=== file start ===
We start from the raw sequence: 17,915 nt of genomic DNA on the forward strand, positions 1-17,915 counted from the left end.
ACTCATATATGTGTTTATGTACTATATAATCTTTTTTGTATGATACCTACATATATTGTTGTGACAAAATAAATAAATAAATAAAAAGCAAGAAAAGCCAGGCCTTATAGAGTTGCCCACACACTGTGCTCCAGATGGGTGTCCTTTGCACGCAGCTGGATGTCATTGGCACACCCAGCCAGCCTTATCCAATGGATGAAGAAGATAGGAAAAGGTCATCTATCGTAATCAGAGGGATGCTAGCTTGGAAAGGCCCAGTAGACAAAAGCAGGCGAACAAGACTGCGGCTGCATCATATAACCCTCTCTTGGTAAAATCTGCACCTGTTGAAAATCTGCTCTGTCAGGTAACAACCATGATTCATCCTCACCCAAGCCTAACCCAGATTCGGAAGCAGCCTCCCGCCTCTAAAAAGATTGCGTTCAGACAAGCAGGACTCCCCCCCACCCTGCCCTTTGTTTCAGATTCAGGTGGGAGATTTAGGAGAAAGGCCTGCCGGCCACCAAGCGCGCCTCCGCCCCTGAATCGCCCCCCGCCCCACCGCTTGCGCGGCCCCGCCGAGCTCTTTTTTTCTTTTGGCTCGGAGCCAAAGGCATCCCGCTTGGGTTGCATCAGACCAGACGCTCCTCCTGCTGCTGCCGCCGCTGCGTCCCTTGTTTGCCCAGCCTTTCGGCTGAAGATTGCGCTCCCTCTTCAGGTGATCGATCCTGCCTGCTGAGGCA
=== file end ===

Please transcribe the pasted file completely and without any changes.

We start from the raw sequence: 17,915 nt of genomic DNA on the forward strand, positions 1-17,915 counted from the left end.
ACTCATATATGTGTTTATGTACTATATAATCTTTTTTGTATGATACCTACATATATTGTTGTGACAAAATAAATAAATAAATAAAAAGCAAGAAAAGCCAGGCCTTATAGAGTTGCCCACACACTGTGCTCCAGATGGGTGTCCTTTGCACGCAGCTGGATGTCATTGGCACACCCAGCCAGCCTTATCCAATGGATGAAGAAGATAGGAAAAGGTCATCTATCGTAATCAGAGGGATGCTAGCTTGGAAAGGCCCAGTAGACAAAAGCAGGCGAACAAGACTGCGGCTGCATCATATAACCCTCTCTTGGTAAAATCTGCACCTGTTGAAAATCTGCTCTGTCAGGTAACAACCATGATTCATCCTCACCCAAGCCTAACCCAGATTCGGAAGCAGCCTCCCGCCTCTAAAAAGATTGCGTTCAGACAAGCAGGACTCCCCCCCACCCTGCCCTTTGTTTCAGATTCAGGTGGGAGATTTAGGAGAAAGGCCTGCCGGCCACCAAGCGCGCCTCCGCCCCTGAATCGCCCCCCGCCCCACCGCTTGCGCGGCCCCGCCGAGCTCTTTTTTTCTTTTGGCTCGGAGCCAAAGGCATCCCGCTTGGGTTGCATCAGACCAGACGCTCCTCCTGCTGCTGCCGCCGCTGCGTCCCTTGTTTGCCCAGCCTTTCGGCTGAAGATTGCGCTCCCTCTTCAGGTGATCGATCCTGCCTGCTGAGGCA